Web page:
Time constraints and other pressures have F. Kwan of foot before foot examining her commitment to blogging in a post titled “There’ll Be Some Changes Made.” While, by the end of her post, she seems not to have decided what she’ll need to do, one sentence seems starkly determinant: “I no longer can write about what I wish without it adversely affecting someone, so this has outlived its usefulness.” Cycling Sam of sam i am has already hung up his old blogging shoes, moving shop to MySpace, which is where you must now go to "know what is up in the world of Sam." While the human once known as Andi, who months ago ditched her Ditch the Raft blog to go to South Korea and become a nun, has started a new blog as Soen Joon haeng-ja, One Robe, One Bowl. Here is her welcoming post: “Brush and Inkstone.” [Thanks, Dave, for the heads up re Soen Joon haeng-ja!]

Justin of American Buddhist Perspective, Tyson of and Mark of Writing to Reach You all wrote about attending the Dalai Lama’s teachings a few months or weeks ago. Justin and Tyson were each in Arizona to see HH at different times last September. Tyson quotes Snow Lion newsletter: “His Holiness is sitting on a dais in front of an unusual black thangka depicting a Buddha floating above what appears to be an Arizona mountain. Tall pink flowers lean out of vases arrayed across the stage, rather like indiscrete desert flamingos.”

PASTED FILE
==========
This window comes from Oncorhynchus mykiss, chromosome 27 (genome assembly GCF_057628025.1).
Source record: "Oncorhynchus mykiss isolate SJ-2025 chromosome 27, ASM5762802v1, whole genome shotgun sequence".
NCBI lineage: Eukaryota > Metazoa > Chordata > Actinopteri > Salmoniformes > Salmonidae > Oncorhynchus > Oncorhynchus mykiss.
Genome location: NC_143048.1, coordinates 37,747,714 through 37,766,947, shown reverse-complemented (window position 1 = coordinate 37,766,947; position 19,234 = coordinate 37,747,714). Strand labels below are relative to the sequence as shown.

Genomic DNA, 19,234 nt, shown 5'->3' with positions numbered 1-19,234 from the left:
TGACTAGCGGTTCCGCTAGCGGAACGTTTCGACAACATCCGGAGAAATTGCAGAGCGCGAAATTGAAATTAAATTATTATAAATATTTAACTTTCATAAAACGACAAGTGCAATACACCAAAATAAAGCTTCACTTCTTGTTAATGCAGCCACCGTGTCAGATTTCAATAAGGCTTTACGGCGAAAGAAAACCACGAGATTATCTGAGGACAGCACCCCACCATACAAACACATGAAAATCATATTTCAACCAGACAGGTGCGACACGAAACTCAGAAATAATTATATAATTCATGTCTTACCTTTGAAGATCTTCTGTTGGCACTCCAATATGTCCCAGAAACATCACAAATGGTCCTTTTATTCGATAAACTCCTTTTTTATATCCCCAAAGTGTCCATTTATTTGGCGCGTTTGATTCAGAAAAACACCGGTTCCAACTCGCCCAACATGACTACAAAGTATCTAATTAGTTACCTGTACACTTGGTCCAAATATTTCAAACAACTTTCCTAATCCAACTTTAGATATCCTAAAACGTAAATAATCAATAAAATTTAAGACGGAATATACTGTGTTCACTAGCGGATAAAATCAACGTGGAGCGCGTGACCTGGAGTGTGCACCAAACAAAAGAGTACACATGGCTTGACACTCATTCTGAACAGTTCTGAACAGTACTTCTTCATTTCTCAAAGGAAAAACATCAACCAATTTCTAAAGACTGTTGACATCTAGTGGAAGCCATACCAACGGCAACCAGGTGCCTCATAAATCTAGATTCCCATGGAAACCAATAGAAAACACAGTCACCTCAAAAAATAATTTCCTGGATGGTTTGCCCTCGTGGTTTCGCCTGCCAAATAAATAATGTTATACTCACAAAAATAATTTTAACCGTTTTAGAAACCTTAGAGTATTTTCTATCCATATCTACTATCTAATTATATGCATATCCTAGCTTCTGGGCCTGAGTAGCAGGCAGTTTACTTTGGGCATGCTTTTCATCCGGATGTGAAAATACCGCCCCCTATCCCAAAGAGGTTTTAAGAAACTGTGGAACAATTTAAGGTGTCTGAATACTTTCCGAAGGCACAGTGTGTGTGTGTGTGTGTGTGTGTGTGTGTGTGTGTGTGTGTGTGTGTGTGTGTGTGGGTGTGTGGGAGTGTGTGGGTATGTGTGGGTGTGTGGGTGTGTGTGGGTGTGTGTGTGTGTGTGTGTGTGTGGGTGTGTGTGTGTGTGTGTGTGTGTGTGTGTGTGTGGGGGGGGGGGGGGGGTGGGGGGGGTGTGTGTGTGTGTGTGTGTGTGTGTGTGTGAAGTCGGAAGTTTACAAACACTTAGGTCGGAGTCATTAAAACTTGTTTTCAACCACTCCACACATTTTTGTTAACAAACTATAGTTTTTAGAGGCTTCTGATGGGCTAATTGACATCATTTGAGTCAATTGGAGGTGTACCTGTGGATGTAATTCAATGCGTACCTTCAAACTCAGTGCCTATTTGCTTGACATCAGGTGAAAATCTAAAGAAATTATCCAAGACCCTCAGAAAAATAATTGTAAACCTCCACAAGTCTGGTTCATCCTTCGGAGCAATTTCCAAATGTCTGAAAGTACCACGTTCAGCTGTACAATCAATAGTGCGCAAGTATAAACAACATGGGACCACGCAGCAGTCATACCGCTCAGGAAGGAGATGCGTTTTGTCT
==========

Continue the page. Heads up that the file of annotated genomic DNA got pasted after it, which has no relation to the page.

Justin quotes from his journal, stating his reactions to his private teaching. Here are a few lines from poetically rendered remarks:
It is death
the feathery clouds
dimly illuminated by the city below
which draws one's eyes and wonder.

For death is none other than life itself
with its awesome beauty and devastating tragedy.

And I thought to myself last night
"that's it
I'm a changed man
I get it."

But I was wrong.

Mark writes in a post titled “The Wisdom of Forgiveness,” “Seeing the Dalai Lama some weeks back and being [physically near] to him has done something to me. I'm not saying I'm suddenly some perfect being cum superhero, but I'm noticing changes in myself.”

Via Negativa's Dave links to a lengthy must-read article in the NY Times about a generation gap in Tibet. The younger Tibetans favor resistance against the Chinese government and continual efforts to integrate the plateau. The older Tibetan leaders are staunchly committed to non-violence. Dave's assessment: "I tend to side with H.H. and Samdhong Rinpoche about nonviolence and nationalism, the need to include all ethnicities in any future Tibetan state or autonomous region, etc. But I don't understand why, if they truly accept the possibility of a generations-long exile as they say, they continue to scale back their demands for sovereignty."

Dagme of auspicious coincidence uses advice from Pema Chadron on how to handle an insult. "Basically, the instruction was to simply say, 'Thank you very much for your concern.'”